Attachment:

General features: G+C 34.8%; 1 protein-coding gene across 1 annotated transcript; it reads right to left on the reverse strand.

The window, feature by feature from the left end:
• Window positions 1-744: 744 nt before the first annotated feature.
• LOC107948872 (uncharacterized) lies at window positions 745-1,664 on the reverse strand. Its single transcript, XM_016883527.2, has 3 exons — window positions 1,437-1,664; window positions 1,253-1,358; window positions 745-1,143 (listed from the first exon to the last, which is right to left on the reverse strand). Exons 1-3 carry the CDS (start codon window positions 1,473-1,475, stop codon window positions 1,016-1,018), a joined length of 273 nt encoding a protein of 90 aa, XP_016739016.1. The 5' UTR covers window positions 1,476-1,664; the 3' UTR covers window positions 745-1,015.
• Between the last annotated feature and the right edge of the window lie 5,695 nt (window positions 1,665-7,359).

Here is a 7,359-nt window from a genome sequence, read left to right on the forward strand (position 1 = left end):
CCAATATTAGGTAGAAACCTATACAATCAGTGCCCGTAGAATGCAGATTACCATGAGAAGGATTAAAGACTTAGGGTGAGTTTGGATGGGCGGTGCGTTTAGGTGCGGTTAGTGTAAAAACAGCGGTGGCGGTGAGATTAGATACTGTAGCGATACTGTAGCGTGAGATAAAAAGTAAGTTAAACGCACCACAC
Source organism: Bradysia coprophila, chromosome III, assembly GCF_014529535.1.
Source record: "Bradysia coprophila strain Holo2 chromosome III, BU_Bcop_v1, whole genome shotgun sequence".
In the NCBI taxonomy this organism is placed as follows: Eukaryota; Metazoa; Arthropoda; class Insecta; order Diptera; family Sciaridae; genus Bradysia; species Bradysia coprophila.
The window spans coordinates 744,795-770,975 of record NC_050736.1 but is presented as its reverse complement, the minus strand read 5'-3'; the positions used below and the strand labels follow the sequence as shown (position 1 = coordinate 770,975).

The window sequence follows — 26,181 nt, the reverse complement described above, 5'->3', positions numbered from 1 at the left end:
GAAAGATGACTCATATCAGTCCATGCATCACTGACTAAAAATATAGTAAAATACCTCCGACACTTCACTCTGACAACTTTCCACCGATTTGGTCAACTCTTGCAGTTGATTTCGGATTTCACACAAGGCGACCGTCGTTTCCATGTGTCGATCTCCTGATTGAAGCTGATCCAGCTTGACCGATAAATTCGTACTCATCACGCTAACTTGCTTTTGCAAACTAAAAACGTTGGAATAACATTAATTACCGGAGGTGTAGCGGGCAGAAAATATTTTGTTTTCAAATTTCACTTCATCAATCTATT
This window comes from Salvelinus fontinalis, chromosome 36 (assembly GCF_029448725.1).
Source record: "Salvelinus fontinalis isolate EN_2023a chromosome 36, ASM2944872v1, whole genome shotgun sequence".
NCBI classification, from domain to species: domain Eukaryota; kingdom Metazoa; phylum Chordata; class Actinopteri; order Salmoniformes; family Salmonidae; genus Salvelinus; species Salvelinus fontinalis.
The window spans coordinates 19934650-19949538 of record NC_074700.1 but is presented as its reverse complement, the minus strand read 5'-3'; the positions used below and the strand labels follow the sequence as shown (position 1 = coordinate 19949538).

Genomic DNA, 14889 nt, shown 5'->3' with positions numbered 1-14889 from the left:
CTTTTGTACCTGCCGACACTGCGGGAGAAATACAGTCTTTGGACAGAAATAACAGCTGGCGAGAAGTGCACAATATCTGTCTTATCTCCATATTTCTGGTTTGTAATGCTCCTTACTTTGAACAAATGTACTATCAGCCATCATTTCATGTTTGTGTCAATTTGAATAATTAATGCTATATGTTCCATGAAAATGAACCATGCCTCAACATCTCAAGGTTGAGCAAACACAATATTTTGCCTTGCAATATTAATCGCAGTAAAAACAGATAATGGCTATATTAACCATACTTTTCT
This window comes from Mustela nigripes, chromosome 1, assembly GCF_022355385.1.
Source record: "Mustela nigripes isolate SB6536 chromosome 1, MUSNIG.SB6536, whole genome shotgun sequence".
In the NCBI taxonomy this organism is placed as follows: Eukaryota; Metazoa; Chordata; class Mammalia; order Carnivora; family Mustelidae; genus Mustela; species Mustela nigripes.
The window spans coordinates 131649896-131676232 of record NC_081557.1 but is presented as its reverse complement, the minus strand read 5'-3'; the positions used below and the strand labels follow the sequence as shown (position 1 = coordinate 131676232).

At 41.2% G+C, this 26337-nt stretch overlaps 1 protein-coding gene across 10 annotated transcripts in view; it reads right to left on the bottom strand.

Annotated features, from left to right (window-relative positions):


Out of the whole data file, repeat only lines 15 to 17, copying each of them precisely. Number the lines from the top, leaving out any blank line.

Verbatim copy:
Source record: "Salvelinus fontinalis isolate EN_2023a chromosome 36, ASM2944872v1, whole genome shotgun sequence".
NCBI classification, from domain to species: domain Eukaryota; kingdom Metazoa; phylum Chordata; class Actinopteri; order Salmoniformes; family Salmonidae; genus Salvelinus; species Salvelinus fontinalis.
The window spans coordinates 19934650-19949538 of record NC_074700.1 but is presented as its reverse complement, the minus strand read 5'-3'; the positions used below and the strand labels follow the sequence as shown (position 1 = coordinate 19949538).